Survival chances drop 7 percent each minute

Sunday, November 9, 2003 | 12:00 a.m. CST; updated 2:26 p.m. CDT, Saturday, July 19, 2008

In a medical emergency, every second counts.

“Any time someone has to wait longer for an ambulance, the risk of something severe happening increases,” said Andrew Spain, a University Hospital paramedic.

Some of the most serious problems are cardiac arrests and traumas, which can go bad “very, very quickly,” Spain said.

Heart disease, which often leads to heart attacks, causes one out of every five deaths in the United States, and is a leading cause of sudden death in adults, according to the National Institutes of Health.

A heart attack, which is reduced or stopped blood flow to the heart, often causes a patient to go into cardiac arrest — the stopping of the heartbeat.

“People who have cardiac arrests typically don’t make it,” said Brian Kriete, a former paramedic at University and Boone hospitals.

Their best chance is with an immediate response, he said.

If a person sees the patient collapse and calls 911 right away, and the ambulance responds in four to five minutes, the patient has a better chance.

During cardiac arrest, or any other situation where oxygen flow is cut off, brain damage can begin in four to six minutes, according to the American Heart Association.

Chances of survival decrease by 7 to 10 percent with every minute that passes without treatment.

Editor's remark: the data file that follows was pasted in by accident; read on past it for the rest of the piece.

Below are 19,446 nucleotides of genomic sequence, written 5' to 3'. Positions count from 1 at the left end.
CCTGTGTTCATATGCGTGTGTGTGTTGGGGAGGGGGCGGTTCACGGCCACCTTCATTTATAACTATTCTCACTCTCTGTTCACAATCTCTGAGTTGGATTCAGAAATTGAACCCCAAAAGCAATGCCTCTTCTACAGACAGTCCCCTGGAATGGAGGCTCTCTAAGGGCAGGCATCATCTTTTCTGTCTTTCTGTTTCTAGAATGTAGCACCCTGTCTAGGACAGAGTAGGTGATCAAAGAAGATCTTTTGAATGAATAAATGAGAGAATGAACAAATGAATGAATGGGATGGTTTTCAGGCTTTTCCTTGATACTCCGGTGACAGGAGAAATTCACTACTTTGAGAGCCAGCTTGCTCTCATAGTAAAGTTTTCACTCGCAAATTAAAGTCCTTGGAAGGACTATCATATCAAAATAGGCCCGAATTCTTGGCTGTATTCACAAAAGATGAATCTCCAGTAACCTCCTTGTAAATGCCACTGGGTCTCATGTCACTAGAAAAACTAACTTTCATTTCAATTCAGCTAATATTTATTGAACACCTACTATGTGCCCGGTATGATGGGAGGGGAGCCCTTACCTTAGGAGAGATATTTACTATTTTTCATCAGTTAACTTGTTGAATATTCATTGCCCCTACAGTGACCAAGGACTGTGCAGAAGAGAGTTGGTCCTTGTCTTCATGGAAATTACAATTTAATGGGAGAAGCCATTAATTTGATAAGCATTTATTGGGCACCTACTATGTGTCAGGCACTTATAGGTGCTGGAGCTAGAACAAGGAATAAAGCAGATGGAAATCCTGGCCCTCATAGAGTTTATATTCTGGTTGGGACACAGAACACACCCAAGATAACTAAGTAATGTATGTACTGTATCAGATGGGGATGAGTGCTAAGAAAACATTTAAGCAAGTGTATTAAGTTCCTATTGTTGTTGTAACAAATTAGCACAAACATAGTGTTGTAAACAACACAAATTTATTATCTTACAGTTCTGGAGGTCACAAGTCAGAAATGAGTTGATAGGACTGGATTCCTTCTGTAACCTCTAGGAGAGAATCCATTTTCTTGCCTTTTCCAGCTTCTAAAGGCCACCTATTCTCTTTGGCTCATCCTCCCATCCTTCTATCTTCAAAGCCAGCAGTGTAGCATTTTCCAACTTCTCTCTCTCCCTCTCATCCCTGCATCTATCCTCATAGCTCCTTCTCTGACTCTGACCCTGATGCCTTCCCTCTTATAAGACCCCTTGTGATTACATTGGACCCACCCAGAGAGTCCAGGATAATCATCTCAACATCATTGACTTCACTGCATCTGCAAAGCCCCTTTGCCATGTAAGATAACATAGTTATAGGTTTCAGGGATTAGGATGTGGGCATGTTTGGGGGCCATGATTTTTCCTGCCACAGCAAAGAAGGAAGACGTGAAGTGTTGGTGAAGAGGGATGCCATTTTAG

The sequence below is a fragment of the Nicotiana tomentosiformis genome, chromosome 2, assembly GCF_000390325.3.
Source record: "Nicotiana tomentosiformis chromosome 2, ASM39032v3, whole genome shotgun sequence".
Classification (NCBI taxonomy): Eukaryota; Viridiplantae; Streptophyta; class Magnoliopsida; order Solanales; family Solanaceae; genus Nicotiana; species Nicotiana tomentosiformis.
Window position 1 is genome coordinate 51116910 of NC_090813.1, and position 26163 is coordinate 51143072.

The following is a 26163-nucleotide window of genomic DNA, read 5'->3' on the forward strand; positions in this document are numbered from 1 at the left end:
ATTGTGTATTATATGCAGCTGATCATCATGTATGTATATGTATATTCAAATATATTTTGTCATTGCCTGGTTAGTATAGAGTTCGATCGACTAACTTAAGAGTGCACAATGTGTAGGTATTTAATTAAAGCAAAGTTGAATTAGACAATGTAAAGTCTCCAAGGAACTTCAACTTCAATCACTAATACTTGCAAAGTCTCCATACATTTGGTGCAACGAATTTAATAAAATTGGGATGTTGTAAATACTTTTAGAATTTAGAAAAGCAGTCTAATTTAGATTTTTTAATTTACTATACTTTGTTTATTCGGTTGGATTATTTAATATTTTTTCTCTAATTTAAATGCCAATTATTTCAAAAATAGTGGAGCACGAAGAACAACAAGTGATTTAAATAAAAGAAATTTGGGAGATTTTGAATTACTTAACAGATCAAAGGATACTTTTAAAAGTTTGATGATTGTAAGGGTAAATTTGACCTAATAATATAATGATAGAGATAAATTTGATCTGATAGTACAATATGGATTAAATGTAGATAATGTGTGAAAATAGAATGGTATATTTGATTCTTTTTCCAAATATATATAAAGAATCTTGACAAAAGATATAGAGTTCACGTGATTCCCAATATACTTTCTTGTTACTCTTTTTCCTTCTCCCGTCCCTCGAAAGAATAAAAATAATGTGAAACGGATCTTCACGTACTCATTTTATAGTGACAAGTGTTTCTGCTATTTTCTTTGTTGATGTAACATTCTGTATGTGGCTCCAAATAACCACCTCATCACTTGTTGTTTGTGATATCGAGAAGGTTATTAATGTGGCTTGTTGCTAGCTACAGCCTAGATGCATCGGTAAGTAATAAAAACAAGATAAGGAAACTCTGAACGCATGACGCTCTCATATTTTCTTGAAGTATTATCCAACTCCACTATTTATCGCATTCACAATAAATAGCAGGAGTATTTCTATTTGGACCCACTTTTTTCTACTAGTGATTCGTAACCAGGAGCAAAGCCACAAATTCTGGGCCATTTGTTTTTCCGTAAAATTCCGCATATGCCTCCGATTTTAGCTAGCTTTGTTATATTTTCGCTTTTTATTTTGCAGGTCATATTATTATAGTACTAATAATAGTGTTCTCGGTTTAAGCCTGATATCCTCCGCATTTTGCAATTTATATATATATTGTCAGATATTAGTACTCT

In Boone County, basic life-support services are often provided by the city fire department and county fire protection district.

Firefighters are usually the first responders to an emergency because their stations are more widespread than ambulances.

An immediate application of CPR can help keep blood flowing to the heart and brain.

Defibrillators, electric paddles that shock the heart, might be able to shock the heart back to its normal rhythm.

But these are only temporary fixes. Currently, only the ambulance services provide advanced life-support care with their paramedics, said Chuck Leake, former coordinator and current paramedic for University Hospital’s ambulance service.

Those ambulances are capable of “definitive airway management,” which lets a machine breathe for a patient.

The ambulances carry and administer special medications that can speed up or slow down the heart, Leake said.

And it’s not just about cardiac arrest.

“Where EMS shines is with regards to trauma,” said Mike Misko, president of the Association of Emergency Physicians.

“The sooner paramedics and EMTs arrive on-scene to treat trauma victims and address issues such as airway problems and shock, and to expedite transport to the closest appropriate facility, the better the outcome for the victims,” he said.

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